5 Myths that Hinder the Great Commission
Simply professing faith is not what makes you an actual Christian. James 2:26 says, “For as the body without the spirit is dead, so faith without works is dead also.” We are saved by grace, but it is faithful works that are the fruit of our salvation. A faithful work that is commanded of every believer is the Great Commission.
Richard Harris, executive director for the Truth and Liberty Coalition, emphasized this very message in a Saturday breakout session during Family Research Council’s 2023 Pray Vote Stand Summit. But what Harris wanted to be sure his listeners heard is that just sharing the gospel would be falling short on fulfilling the Great Commission. It is more than sharing the Good News, altar calls, and everyday evangelism. Fulfilling the Great Commission is making disciples — those who go beyond the alter call to repent and live their lives for the glory of God.
As Harris put it, “Atheism is taking over.” At the same time, Christians are losing sight of what the Great Commission actually is, namely, “A command to make disciples, not converts,” he said. But the problem is not merely a lack of understanding what we are called to, but the excuses we use that hinder us. To better equip saints for ministry, Harris laid out five myths that hinder our ability to fulfill the Great Commission.
1. “A pastor’s job is just to preach the gospel.”
“The entire Christian world, for hundreds of years, is built around one office … the pastor,” Harris said. Of course, preaching the true and only gospel is the making of a strong church, but to simply preach the gospel is not the only job of a pastor. Their primary responsibility is to equip the flock. Once equipped, we then go out, spread the Good News, and be faithful witnesses.
This first myth is a myth because there is more to do than to stand in the pulpit. The pastor needs to be among his congregation and lead them. “Pastor, you are called to preach the gospel,” Harris said. “But get rid of the word ‘just,’ please.”
2. “Pastors should avoid topics that might offend people.”
This myth is by no means new, but in recent days, “this myth has been on steroids,” Harris said. He went on to discuss the “seeker friendly” or “seeker sensitivity” model, a concept that came about in the 1990s. This continues to be a problem because it focuses too much on getting people in the church seats. It emphasizes attendance more than discipleship and faithful teaching. As Harris said, “Getting [someone] in a seat does not make that [someone] a disciple.”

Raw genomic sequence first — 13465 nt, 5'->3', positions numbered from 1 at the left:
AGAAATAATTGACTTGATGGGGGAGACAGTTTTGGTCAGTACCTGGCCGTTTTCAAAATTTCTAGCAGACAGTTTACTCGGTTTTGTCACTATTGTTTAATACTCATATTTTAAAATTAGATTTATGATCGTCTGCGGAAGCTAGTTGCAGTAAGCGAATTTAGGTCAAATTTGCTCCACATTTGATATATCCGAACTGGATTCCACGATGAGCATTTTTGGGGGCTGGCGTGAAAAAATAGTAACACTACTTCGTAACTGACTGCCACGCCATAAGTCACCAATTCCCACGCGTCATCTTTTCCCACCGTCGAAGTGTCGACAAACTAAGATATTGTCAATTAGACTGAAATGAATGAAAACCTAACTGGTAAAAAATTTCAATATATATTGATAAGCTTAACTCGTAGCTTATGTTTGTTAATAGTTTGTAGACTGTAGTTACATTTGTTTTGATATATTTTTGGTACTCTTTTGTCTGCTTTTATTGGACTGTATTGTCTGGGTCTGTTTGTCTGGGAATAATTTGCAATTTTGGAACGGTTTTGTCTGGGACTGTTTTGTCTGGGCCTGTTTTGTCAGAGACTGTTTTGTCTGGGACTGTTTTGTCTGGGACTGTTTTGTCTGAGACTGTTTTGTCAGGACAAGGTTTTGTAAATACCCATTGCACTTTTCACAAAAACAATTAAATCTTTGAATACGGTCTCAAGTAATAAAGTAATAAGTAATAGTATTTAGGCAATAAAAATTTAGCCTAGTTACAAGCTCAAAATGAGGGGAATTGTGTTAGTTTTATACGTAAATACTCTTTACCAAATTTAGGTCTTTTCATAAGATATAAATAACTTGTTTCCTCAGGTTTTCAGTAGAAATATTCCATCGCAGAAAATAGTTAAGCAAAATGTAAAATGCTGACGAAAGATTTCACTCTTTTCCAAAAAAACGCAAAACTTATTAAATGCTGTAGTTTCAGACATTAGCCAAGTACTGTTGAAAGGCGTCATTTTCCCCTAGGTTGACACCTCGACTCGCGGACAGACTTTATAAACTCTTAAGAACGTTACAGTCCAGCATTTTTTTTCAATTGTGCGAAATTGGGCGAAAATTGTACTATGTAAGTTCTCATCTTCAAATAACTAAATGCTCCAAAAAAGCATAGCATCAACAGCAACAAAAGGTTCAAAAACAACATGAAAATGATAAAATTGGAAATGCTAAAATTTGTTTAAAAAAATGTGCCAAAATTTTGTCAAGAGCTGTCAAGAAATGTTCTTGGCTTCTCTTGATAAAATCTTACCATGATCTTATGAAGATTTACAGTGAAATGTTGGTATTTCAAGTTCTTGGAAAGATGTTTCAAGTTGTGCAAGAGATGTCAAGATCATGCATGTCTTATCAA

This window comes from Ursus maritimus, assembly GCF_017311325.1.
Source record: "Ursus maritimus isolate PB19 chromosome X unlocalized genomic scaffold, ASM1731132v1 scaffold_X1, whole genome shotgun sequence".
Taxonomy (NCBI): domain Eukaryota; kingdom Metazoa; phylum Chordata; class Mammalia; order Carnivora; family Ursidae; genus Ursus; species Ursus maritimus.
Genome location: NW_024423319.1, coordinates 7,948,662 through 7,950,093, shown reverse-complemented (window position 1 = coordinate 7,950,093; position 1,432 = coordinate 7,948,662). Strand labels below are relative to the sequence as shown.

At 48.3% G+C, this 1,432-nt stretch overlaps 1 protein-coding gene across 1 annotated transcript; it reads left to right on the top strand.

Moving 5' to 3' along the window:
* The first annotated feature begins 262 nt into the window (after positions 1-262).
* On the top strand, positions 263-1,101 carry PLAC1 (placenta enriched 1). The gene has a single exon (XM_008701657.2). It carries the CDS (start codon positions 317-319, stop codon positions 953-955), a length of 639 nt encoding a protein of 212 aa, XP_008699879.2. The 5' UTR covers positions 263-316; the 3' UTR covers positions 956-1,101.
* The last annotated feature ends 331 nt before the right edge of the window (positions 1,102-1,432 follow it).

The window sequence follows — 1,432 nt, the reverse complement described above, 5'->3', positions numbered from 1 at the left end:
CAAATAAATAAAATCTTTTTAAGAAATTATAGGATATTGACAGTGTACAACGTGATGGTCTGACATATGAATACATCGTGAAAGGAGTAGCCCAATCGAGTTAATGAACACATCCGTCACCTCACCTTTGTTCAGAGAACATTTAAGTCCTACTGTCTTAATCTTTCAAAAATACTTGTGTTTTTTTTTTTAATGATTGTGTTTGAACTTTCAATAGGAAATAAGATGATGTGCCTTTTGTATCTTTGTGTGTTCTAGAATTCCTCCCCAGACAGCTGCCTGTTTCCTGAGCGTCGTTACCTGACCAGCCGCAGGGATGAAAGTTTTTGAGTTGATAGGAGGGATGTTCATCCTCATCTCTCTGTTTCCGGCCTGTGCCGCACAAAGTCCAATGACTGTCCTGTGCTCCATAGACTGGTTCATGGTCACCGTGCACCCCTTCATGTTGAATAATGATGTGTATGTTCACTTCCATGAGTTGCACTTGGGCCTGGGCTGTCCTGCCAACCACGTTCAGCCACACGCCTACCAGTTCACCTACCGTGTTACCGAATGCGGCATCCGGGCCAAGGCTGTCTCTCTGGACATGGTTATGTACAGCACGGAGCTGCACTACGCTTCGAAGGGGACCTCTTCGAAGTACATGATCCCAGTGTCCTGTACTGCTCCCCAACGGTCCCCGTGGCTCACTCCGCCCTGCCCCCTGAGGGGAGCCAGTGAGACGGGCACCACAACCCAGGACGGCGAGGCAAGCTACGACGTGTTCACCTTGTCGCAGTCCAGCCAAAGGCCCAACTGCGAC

“The purpose of the gathering of believers is to equip the believers,” he highlighted, and the “seeker friendly” model is doing more damage to the church than anything else by catering worship services to the unbeliever.
3. “We just need to love people.”
Harris emphasized how we must love, because we cannot present God without doing it in love. “But there is no love without truth,” Harris added. The LGBT movement, for instance, is a point of conflict. We are called to love those people, but we have to do so by sharing the truth with them and not tolerating their sinful practices. To believe “we just need to love” a person who identifies as homosexual is to ignore that lifestyle as one that deliberately goes against God. To truly love such an individual is to be bold in the truth.
Just as the church right now is vulnerable to catering worship services to the unbeliever, it is also vulnerable to cater its teaching to, in this case, the LGBT movement. The true church is to stand firm against those ideologies, not alter their statements of faith to seem more “inclusive.”
4. “Some things are secular, and some things are sacred.”
Harris made clear: “All things are sacred to God.” The issues we are dealing with such as abortion, marriage, and gender are not political, they are biblical. Many Christians are afraid to discuss these for fear of controversy, without acknowledging their foundation in Scripture. But the truth is, if it is in the Bible, it needs to be discussed. “How can we allow our churches to avoid any subject?” he asked.
Just like we cannot love others without telling the truth, we are of no use to anyone without sharing the truth in its entirety. “There is no secular/sacred division,” Harris said. Christians need to reject any contrary notion. He continued, “[We need to] bring God’s Word and God’s Spirit into every single aspect. Family, work, politics, everything.” The Great Commission cannot be fulfilled if it is only attempted within the confines of what is “socially acceptable.” Think about it. When was God’s Truth ever accepted by society at large? When did God promise it would be?
5. “Some occupations are worldly, or dirty, or sinful.”
Harris was brought up in a way where this was preached. He had been taught that going to movies, secondary education or college, or other day-to-day occupations were sinful and would cause God to be upset with him. But Harris spoke the reminder that “the blood of Jesus Christ has cleansed us from our sins. … Every part of human activity is a mission field for us.”
As Harris emphasized, Christians are called to be salt and light in every human life encountered. Avoiding all things secular is only a hinderance to fulfilling the Great Commission. How are we supposed to preach the gospel and make disciples if we avoid the very people we need to reach? Not even Jesus did this, but rather sat amid tax collectors, prostitutes, and sinners.
In closing, Harris outlined six “essentials” to fulfill the Great Commission: Preach the gospel, teach the Word, testify, love one another, and unify. The Great Commission is about making disciples, and these are the principals that will allow us to fulfill that calling and glorify God in doing so.
Sarah Holliday is a reporter at The Washington Stand.